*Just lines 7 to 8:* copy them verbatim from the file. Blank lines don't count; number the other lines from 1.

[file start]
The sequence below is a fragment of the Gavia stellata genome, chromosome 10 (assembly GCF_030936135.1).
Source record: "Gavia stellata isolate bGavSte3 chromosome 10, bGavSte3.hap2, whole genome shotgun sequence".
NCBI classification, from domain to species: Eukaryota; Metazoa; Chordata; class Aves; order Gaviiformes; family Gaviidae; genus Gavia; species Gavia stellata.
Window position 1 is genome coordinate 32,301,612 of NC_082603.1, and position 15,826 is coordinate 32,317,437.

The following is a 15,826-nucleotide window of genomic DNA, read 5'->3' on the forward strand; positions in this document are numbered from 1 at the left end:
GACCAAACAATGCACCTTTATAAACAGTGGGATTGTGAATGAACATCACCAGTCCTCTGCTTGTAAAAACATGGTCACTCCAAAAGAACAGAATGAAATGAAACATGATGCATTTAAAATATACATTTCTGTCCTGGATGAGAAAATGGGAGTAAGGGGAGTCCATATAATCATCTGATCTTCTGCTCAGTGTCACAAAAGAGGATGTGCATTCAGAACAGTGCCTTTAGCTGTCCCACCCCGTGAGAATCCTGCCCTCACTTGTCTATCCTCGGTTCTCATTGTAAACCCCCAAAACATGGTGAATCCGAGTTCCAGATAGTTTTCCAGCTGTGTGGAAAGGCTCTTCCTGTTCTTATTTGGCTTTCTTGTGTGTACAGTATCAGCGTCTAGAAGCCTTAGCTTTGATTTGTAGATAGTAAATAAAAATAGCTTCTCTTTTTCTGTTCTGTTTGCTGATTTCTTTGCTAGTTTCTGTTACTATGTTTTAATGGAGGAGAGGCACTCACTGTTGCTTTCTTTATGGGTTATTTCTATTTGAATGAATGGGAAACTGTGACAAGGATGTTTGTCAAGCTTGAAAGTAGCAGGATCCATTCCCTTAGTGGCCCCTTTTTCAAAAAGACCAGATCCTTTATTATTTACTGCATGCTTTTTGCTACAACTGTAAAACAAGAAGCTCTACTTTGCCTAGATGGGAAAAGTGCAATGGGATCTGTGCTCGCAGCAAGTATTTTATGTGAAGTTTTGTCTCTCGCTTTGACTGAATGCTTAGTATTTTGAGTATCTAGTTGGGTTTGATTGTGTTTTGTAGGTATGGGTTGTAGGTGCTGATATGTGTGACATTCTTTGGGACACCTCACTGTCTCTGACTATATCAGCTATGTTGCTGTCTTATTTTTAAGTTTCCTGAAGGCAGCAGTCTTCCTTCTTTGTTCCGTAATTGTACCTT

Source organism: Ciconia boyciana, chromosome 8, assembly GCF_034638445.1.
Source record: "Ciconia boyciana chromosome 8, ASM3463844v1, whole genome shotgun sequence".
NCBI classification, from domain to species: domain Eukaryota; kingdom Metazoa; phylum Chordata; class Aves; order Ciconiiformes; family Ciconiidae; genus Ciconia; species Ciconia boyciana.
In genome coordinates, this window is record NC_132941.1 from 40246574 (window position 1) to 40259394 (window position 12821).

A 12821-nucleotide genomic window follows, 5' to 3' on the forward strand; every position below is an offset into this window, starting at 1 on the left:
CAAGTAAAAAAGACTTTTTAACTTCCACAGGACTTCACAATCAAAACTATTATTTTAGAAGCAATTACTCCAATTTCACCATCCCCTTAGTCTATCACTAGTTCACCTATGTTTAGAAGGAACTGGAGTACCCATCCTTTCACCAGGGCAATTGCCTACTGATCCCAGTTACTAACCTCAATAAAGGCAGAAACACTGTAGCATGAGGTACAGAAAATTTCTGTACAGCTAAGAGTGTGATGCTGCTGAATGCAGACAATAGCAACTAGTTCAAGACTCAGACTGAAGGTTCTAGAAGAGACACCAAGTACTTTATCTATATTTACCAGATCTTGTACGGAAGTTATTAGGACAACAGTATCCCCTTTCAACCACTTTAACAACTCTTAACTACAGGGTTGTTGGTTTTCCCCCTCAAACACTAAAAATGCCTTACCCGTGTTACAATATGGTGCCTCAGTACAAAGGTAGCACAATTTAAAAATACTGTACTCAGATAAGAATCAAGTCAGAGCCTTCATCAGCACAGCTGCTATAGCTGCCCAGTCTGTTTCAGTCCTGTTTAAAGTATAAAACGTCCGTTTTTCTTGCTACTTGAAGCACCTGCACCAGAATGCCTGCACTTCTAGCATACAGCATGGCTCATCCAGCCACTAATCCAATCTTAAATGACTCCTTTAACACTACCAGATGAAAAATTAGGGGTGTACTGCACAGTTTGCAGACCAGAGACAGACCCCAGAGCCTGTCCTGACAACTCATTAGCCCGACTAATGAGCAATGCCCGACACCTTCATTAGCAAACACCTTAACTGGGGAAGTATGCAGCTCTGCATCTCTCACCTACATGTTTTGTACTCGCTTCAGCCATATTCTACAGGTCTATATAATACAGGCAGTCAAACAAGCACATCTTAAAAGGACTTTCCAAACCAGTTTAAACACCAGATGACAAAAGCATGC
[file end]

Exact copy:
Source organism: Ciconia boyciana, chromosome 8, assembly GCF_034638445.1.
Source record: "Ciconia boyciana chromosome 8, ASM3463844v1, whole genome shotgun sequence".